Statewide, numbers continue to flip back and forth in some very close races.

O’Rourke and Cruz are neck and neck right now, with 49.71 and 49.68% respectively.

Dan Patrick and Ken Paxton still hold the slightest leads in their races for Lt. Gov. and Att. Gen.

Challenger Dem Michelle Beckley holds the slightest lead over Ron Simmons in Dist 65 state house race.

UPDATE 8:18 p.m.: The leads have switched to Republicans in the Lt. Gov. and Att. Gen races.  Dan Patrick currently leads with 50.08% and Ken Paxton leads with 49.43%.  This is going to be a long night.  We’ll probably slow down on the updates until we have more precincts reporting.

Denton County is still not showing any precincts reporting election day totals.

UPDATE 8:16 p.m.: Republican State Senator Don Huffines is 9 points behind his Democratic challenger Nathan Johnson, who has 54.63 percent of the vote in that district.

UPDATE: 8:12 p.m.:  Republican Matt Rinaldi, who represents Lewisville Texans (among others) as State Rep. in Dist. 115 for our Dallas County residents is far behind Democratic Challenger Julie Johnson, who has 56.22 percent of the early vote.

UPDATE 8 p.m.: El Paso polls are closed now.

NBC calls the governorship to Greg Abbott, R.

At the moment, O’Rourke has 50.28 percent in the senate race.

US Rep. Dist 24’s lead has flipped back to Kenny Marchant, R, with 51.48% (only 3 precincts reporting)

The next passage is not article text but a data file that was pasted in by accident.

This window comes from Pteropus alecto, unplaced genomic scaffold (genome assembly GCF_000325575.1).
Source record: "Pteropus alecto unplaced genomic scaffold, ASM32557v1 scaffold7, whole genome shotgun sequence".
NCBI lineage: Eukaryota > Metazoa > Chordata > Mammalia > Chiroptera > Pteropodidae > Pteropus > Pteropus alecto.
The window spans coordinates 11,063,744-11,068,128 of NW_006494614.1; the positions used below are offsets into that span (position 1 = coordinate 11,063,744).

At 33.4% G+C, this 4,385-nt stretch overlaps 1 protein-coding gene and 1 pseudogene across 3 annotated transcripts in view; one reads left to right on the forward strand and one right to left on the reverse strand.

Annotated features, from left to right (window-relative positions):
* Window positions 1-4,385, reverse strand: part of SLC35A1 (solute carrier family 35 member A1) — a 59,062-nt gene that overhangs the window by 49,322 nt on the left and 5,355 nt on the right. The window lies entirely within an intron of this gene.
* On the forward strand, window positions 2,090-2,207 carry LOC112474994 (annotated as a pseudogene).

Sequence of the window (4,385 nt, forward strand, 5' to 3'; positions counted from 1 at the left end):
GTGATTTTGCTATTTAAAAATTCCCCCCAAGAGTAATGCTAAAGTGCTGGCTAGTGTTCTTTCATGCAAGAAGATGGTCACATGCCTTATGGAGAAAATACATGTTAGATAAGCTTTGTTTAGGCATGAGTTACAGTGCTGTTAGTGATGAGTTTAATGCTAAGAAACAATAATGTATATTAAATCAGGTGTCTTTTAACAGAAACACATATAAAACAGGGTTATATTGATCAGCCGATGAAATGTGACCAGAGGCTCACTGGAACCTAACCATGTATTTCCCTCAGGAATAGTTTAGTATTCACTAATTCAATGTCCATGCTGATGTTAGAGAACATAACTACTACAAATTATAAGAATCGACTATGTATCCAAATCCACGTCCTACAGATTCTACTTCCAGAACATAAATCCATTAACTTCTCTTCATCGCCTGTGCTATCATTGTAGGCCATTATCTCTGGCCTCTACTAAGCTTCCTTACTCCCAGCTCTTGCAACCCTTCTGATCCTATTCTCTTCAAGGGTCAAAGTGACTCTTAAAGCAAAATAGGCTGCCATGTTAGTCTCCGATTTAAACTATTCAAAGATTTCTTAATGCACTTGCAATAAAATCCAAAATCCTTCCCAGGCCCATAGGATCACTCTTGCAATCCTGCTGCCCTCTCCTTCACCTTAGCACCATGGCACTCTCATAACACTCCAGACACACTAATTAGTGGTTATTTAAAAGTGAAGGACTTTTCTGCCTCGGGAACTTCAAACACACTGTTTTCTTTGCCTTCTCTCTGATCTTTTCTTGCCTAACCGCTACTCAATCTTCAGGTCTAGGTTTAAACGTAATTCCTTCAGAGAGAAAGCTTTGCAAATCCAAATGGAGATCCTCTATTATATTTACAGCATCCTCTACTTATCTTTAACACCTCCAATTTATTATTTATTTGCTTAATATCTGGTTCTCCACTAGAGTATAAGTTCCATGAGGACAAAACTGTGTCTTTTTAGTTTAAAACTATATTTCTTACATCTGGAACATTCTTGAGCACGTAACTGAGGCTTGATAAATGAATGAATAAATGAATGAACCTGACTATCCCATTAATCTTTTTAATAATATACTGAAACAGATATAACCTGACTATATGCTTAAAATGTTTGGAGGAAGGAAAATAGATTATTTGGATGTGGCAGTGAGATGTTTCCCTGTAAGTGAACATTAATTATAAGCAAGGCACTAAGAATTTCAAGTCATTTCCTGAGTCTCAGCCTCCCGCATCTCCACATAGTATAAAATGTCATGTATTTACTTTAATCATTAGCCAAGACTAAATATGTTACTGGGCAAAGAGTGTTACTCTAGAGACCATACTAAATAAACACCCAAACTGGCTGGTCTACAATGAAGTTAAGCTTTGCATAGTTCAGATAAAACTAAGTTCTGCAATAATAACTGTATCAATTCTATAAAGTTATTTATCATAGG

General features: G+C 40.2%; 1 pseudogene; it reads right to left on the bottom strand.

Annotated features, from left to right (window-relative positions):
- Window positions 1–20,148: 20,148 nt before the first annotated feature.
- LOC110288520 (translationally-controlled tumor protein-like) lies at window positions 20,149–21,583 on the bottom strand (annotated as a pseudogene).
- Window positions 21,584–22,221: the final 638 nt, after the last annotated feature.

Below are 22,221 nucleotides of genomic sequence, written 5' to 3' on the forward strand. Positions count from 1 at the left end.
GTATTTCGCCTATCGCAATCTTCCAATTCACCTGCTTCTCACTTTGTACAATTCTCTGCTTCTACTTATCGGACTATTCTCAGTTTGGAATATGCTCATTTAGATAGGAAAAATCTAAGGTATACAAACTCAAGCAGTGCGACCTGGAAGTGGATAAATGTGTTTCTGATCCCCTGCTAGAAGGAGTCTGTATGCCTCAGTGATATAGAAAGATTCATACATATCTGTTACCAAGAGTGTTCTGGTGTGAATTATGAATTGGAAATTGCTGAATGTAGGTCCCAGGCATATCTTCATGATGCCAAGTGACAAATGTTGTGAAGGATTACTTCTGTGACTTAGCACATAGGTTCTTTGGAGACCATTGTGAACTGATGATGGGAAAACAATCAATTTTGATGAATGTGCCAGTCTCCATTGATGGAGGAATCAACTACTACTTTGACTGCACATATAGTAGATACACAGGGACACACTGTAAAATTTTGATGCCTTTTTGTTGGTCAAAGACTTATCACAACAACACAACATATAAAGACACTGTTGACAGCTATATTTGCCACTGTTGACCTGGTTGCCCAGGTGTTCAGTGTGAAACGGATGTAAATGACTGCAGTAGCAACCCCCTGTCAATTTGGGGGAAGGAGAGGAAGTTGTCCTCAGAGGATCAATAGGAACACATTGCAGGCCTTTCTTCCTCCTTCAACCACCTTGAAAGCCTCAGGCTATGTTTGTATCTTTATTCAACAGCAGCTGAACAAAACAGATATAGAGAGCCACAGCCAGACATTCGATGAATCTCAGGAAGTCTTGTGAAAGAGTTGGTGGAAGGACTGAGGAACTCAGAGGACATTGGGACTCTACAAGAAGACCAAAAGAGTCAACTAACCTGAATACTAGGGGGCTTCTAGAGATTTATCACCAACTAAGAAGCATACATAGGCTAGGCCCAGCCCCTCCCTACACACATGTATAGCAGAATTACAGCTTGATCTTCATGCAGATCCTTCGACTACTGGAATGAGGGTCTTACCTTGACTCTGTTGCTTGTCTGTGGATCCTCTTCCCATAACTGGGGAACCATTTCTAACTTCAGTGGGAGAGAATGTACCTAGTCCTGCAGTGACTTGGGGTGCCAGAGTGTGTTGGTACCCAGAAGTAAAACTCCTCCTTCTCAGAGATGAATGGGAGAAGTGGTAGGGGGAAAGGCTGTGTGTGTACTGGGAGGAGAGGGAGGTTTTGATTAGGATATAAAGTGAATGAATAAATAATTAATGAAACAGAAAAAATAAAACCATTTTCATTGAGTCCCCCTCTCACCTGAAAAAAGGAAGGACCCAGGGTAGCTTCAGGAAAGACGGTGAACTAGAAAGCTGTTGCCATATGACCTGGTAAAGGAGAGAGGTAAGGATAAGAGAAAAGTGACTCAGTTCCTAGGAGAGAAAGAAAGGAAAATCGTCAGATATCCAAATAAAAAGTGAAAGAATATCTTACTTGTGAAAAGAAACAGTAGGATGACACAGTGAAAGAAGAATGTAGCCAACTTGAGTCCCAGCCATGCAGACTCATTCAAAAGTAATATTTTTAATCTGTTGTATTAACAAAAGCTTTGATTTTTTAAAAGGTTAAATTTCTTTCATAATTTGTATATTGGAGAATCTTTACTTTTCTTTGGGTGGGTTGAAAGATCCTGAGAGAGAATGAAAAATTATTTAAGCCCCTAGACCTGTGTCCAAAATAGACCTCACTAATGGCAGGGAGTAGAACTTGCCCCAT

Lt. Gov lead has flipped back to Dan Patrick, R, who has the slimmest half point margin with 49.25 percent.

Justin Nelson still has a slight lead over incumbent Republican Ken Paxton with 49.20 percent.

UPDATE 7:57 p.m.: Wow, these numbers are very close in some cases.  We’re not used to contests this close.  I’m about to hyperventilate, so I’m going to go outside and smoke.  We may go to bed tonight not knowing the results of some races.  Very interesting year.

UPDATE 7:53 p.m.: Statewide races (1.61% of precincts reporting):

Gov: Greg Abbott, R: 52.61%

Lt. Gov: Mike Collier, D: 49.65%

Att. Gen: Justin Nelson, D: 50.39%

UPDATE 7:52 p.m.: Lets look at state rep races again:

Dist 63: Tan Parker, R leads with 67.07 percent.

Dist 64: Lynn Stucky, R leads with 54.04 percent.

Dist 65: Michelle Beckley, D leads with 50.22 percent

Dist 106: Jared Patterson, R leads with 58.46 percent

UPDATE 7:48 p.m.: Statewide numbers continue to update.  The Secretary of State shows Ted Cruz now in the lead with 50.17 percent of the vote.  However, polls are not closed yet in El Paso.  Only 1.4% of precincts reporting election day votes.

UPDATE: 7:43 p.m.: Check out this map of the early vote for U.S. Senate: